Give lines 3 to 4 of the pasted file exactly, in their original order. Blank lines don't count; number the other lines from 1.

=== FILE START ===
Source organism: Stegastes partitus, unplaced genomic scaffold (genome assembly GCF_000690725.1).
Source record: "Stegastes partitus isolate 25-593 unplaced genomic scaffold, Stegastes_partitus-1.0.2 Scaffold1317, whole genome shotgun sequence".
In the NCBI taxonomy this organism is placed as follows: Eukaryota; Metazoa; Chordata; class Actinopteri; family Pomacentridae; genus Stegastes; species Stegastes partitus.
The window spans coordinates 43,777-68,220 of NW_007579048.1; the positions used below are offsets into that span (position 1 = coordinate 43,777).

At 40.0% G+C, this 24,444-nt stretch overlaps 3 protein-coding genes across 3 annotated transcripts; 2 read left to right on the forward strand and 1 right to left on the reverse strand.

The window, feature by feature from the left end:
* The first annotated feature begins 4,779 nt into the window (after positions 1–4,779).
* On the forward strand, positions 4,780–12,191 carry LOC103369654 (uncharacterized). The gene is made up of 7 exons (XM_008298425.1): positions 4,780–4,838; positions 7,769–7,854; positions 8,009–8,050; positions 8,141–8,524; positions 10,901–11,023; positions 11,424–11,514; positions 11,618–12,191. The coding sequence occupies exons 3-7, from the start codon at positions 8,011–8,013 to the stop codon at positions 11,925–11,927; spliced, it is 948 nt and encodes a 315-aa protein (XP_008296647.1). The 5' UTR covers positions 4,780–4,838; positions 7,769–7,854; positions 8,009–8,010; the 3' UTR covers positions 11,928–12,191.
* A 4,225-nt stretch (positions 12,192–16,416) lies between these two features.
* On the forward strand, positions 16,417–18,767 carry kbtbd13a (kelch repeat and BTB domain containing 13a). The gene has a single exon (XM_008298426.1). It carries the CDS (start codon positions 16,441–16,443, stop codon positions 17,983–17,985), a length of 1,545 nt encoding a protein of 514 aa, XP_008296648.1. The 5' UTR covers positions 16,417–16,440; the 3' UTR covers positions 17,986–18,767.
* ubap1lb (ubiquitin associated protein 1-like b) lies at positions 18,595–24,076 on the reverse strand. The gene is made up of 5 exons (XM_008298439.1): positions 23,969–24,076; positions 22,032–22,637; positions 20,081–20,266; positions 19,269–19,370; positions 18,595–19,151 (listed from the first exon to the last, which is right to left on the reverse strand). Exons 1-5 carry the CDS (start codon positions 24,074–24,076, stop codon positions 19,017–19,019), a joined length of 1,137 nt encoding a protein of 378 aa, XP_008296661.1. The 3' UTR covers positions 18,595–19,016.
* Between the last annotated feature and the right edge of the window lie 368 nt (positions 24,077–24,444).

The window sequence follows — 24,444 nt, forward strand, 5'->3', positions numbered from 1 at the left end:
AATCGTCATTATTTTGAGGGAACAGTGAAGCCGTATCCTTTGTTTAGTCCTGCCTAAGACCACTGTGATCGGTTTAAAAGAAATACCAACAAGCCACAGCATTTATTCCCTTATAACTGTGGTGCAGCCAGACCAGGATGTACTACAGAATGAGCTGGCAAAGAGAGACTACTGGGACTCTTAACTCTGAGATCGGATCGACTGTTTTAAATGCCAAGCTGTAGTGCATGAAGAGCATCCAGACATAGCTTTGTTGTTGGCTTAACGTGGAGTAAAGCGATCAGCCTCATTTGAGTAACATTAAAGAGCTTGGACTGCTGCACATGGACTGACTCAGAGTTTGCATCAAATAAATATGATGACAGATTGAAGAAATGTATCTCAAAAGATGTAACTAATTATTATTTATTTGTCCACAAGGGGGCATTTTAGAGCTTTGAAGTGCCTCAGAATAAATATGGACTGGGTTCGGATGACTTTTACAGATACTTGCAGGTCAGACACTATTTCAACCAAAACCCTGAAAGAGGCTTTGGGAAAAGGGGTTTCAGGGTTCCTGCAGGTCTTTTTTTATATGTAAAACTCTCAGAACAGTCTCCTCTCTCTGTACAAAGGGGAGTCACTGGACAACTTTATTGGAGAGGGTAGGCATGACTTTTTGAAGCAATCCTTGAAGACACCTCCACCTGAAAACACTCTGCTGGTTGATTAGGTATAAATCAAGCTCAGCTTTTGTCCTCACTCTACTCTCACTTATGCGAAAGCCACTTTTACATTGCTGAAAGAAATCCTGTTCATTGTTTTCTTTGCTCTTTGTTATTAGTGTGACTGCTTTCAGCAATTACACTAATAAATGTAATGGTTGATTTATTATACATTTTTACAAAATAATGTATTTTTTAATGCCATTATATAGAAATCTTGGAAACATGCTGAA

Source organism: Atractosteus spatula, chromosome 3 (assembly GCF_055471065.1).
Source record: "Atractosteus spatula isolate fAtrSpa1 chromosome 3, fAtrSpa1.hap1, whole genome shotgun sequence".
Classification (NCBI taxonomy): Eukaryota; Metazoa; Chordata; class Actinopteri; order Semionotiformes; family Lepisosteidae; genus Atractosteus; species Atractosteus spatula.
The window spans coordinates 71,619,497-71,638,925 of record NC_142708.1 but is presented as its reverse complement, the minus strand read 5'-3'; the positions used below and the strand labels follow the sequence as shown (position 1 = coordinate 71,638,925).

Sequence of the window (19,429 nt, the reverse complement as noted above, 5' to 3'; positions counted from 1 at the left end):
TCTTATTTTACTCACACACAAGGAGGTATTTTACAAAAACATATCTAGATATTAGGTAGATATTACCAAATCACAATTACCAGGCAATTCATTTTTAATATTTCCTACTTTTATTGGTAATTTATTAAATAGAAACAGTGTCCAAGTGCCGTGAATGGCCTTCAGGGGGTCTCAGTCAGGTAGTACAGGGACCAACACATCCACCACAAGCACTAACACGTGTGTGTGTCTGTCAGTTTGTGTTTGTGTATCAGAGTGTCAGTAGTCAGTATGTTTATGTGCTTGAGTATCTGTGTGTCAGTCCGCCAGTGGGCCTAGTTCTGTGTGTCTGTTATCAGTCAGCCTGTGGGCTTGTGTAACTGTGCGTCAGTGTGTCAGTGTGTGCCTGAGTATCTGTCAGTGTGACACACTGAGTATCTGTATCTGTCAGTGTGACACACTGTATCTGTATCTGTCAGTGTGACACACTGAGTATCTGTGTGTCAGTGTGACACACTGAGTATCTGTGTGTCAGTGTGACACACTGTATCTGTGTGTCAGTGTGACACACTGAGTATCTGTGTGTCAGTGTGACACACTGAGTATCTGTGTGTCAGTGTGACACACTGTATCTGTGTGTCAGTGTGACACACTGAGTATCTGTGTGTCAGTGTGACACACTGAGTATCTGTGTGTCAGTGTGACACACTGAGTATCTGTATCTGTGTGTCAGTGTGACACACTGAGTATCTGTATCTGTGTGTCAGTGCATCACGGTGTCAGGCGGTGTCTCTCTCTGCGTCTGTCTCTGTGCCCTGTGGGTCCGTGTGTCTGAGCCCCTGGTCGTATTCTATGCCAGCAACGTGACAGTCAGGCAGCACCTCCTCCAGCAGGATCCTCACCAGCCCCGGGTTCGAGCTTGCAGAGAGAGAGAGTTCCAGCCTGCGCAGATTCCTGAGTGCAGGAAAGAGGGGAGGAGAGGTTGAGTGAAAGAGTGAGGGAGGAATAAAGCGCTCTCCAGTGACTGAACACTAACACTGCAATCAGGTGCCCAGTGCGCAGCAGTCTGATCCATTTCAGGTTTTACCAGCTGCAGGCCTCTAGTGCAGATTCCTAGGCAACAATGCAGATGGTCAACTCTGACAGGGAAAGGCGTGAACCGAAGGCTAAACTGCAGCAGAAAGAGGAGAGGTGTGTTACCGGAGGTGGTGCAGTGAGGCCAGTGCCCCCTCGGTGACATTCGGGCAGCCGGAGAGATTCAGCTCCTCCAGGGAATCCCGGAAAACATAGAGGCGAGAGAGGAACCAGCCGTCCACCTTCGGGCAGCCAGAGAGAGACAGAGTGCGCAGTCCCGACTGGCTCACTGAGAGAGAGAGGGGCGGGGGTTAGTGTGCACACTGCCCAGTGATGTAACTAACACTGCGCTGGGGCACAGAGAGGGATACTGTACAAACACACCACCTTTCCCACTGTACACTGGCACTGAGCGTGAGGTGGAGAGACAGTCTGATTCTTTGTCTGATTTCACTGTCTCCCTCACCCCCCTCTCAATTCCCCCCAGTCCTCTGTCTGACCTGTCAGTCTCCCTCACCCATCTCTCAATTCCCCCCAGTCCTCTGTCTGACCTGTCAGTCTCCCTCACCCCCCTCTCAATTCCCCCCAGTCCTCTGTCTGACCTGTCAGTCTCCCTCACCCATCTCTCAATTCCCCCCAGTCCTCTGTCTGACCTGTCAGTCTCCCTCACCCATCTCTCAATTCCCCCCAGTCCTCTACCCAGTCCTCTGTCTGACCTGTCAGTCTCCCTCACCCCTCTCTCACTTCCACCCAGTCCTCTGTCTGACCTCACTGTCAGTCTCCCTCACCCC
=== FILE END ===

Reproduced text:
In the NCBI taxonomy this organism is placed as follows: Eukaryota; Metazoa; Chordata; class Actinopteri; family Pomacentridae; genus Stegastes; species Stegastes partitus.
The window spans coordinates 43,777-68,220 of NW_007579048.1; the positions used below are offsets into that span (position 1 = coordinate 43,777).